Cummings says the rice industry — the Rice Council and the Rice Millers Association (RMA) as charter members of the federation — then had discussions in committee (which, says Cummings, included farmers) about the importance of the Mexican market and what signals would be sent if Mexico was allowed to turn the clock back on NAFTA. Also broached: would other Latin American countries follow suit with tariffs if Mexico succeeded in putting on “bogus” anti-dumping duties?
“Plus, we were innocent. There was no dumping,” says Cummings. “So the decision was made to defend ourselves and we went through a very open process in selecting an attorney. More than five attorneys bid for the job.”
Over time, in a series of meetings of both the RMA and Rice Council, committee members were asked for funding to pay legal expenses. Cummings says that on at least two occasions, the two entities were presented with information on the status of the case and estimates for the legal fees. They agreed to provide funding at about 76 percent Rice Council with the balance paid by millers. Cummings says the reason for that percentage breakdown is it represents the ratio of reserves held by each group at the federation level.
Was there any inkling that farmers might be unhappy at having their check-off dollars spent in such a way?
“There was active discussion,” says Cummings. “What are we spending the money on? Why are we spending the money? What're the lawyers saying? Other options? As to what other farmers were saying, I don't know. Those are fairly representative bodies. We sent out correspondence to Rice Council members explaining and educating them about where the money was going.”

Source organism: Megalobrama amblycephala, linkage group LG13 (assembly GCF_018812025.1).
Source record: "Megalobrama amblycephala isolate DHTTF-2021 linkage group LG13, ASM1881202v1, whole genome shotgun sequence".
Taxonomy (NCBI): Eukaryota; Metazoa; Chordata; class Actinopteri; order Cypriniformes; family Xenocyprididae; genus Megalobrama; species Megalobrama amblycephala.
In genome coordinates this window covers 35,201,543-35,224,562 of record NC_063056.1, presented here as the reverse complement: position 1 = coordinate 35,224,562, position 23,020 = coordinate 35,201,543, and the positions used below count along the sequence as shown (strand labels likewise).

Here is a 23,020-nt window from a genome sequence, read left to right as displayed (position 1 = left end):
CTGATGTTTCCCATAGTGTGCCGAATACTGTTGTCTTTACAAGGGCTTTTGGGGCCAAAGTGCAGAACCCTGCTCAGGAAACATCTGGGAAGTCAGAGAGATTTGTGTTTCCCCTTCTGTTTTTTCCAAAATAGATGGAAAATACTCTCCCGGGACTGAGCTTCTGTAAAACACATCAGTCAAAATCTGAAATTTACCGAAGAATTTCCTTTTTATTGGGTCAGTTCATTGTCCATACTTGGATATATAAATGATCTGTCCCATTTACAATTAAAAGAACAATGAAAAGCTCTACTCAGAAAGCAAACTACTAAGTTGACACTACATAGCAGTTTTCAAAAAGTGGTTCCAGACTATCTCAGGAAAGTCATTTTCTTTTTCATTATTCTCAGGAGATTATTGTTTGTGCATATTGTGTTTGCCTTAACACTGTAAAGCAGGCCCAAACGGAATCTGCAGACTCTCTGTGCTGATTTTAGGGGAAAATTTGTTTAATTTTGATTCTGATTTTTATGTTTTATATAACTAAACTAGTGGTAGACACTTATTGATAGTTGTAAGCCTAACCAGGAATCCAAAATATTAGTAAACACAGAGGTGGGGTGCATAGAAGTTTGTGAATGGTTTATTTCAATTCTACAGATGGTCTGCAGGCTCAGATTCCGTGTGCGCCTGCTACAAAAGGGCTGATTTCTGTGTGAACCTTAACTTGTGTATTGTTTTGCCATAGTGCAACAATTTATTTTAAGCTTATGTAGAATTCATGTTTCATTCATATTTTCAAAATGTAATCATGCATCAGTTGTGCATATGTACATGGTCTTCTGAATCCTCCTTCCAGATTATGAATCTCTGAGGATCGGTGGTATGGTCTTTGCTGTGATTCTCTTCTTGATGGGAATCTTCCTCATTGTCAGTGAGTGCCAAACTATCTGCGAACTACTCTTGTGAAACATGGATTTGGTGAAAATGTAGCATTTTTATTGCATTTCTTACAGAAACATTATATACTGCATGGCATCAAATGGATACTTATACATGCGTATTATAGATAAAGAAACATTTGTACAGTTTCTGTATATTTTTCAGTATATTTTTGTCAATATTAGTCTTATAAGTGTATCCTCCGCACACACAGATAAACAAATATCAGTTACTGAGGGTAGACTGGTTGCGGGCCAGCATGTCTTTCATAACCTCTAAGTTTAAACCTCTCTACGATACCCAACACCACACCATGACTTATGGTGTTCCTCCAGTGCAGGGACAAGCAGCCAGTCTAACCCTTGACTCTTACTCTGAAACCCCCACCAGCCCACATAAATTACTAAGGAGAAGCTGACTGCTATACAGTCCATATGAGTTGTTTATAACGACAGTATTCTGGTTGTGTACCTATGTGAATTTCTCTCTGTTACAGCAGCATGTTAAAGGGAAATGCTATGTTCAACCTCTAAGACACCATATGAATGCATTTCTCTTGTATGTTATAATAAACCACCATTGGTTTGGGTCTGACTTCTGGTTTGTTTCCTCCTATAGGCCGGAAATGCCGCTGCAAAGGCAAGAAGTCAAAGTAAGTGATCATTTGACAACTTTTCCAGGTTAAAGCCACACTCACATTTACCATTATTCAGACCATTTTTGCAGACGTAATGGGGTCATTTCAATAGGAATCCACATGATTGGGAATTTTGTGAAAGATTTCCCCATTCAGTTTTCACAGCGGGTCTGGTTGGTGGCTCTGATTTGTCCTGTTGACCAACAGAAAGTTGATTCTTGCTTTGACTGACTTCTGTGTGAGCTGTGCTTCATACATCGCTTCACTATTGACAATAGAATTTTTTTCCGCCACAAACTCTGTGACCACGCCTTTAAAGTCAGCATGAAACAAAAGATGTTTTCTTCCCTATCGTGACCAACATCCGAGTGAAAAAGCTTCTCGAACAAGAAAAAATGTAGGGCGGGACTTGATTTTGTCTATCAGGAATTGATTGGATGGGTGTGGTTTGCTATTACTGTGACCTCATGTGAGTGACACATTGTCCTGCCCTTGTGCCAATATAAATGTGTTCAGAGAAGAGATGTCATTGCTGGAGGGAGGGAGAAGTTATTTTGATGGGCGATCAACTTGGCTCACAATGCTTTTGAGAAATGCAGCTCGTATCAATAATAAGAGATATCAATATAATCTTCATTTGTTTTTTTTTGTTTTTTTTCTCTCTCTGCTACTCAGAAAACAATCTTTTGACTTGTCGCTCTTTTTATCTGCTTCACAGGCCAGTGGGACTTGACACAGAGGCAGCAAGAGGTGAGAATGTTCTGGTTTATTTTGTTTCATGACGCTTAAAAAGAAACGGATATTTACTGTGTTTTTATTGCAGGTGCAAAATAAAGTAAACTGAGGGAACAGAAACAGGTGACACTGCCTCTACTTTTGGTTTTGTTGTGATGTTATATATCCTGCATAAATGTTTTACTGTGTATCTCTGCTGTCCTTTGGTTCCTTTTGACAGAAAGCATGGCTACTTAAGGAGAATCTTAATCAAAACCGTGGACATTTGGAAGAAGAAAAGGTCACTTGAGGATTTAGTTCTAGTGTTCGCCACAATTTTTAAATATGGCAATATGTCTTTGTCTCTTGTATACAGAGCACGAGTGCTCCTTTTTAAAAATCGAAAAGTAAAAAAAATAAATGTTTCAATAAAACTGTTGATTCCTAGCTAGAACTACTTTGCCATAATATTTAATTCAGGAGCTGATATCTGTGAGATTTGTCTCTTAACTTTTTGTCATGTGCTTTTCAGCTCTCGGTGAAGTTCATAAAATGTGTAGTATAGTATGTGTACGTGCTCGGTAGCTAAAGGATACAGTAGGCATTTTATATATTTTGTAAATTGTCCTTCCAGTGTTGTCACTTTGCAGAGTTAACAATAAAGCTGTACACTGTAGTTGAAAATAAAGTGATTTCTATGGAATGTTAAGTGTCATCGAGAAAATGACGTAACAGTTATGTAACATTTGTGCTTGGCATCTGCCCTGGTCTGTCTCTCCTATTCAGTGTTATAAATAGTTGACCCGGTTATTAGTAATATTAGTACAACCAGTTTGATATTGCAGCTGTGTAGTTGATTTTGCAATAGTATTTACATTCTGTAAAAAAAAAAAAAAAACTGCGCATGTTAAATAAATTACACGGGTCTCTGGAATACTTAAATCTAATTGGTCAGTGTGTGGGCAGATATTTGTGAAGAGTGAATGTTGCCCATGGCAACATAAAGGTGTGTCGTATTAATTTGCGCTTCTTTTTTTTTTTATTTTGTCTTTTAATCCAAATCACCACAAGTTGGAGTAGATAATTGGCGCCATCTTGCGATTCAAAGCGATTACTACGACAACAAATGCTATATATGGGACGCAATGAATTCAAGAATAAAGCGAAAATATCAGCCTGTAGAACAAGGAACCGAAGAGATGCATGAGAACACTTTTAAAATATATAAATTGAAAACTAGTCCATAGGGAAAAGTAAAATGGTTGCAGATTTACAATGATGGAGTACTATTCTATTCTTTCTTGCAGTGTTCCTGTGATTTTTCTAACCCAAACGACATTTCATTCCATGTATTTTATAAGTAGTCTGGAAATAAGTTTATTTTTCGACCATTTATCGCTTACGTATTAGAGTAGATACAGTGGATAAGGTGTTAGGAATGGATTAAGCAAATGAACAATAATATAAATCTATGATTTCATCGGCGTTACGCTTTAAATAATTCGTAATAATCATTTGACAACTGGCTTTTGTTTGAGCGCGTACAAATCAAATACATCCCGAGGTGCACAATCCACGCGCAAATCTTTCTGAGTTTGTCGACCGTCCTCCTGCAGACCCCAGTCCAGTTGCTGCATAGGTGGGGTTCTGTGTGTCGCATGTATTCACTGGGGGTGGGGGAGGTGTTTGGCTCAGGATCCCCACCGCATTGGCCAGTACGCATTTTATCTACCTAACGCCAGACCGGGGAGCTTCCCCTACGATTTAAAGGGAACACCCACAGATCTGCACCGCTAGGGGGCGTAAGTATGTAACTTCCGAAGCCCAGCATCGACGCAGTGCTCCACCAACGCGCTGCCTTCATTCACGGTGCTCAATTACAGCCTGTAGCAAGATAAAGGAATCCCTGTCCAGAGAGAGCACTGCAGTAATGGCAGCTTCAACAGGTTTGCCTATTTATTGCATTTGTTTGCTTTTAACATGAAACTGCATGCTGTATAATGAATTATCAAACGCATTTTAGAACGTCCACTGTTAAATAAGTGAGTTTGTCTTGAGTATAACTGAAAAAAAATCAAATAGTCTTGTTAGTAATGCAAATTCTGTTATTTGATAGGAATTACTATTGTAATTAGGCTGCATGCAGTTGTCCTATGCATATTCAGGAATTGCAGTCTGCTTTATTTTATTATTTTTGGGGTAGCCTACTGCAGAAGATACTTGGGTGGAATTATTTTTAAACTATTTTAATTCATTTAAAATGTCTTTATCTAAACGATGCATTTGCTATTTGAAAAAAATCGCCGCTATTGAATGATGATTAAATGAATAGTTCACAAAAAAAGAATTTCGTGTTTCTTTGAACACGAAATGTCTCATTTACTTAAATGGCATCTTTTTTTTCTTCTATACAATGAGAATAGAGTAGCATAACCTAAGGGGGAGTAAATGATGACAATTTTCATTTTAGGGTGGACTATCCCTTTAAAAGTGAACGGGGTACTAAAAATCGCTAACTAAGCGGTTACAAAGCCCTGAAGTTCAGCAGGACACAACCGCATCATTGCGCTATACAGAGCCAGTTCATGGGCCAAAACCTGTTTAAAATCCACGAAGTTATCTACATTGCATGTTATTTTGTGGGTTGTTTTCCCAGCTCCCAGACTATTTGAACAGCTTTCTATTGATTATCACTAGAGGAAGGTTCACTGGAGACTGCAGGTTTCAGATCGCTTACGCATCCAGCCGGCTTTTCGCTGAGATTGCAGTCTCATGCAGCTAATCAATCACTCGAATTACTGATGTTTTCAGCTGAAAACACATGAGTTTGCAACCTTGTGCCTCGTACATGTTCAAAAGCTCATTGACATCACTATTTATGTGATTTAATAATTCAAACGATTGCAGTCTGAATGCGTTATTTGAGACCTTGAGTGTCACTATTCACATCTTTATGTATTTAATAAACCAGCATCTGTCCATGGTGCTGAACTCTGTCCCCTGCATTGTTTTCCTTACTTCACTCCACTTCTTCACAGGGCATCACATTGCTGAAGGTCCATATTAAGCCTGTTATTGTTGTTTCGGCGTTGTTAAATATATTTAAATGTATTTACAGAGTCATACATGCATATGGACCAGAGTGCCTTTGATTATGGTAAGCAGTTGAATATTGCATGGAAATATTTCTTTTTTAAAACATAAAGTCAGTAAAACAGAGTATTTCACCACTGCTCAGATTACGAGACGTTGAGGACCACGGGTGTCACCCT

Fifty percent of the U.S. rice crop is exported. The extent that Mexico, the largest U.S. export market, is putting up barriers to American rice, “should set off warning lights to the entire industry,” says Cummings. And, he points out, this happened at just the time when all the tariffs were set to expire. Historically, tariffs in Mexico on milled rice have been larger than on rough rice. Cummings claims that's a protectionist measure to buffer Mexican mills.
“In January 2003, we finally got to zero tariffs. So now, our sales in Mexico will be based on the economics. If I'm a Mexican importer, I'll buy rough or milled not based on a tariff level but on what makes the most sense economically. Most folks in the industry see the market continuing as a substantially rough one.”
If the United States files a WTO case against Mexico and wins, is there a chance to recoup any of the check-off funds?
“I don't think there is,” says Cummings. “But should the U.S. government take our case to the WTO, they'll fund that effort. Up to now, the industry has defended itself. From here on, it'll be a government lawyer that deals with the case.”
Right now, it's important to understand that this isn't just a rice story, insists Cummings.
“In the larger picture, it isn't just rice. This is apples, beef, pork, beans and other things. While we're focusing on rice, this shows a pattern of Mexico trying to turn NAFTA back. If they succeed the implications are very bad.”
Finally, after nearly a year of correspondence and Freedom of Information Act requests, Alter has copies of checks in hand. They show that, indeed, just over $500,000 of rice check-off money was spent on legal fees.
“It doesn't mater if they spent $10 or $10 million over the $500,000,” says Alter. “Either way, it isn't right. That's what's important. Farmers' money that was for the sole purpose of promotion has been used to pay lawyers defending a Fortune 500 company.
“Farmers are drowning in debt and aren't being represented well. We've got to stand up and do for ourselves. Obviously, no one else is going to. It's time for someone to start asking questions.”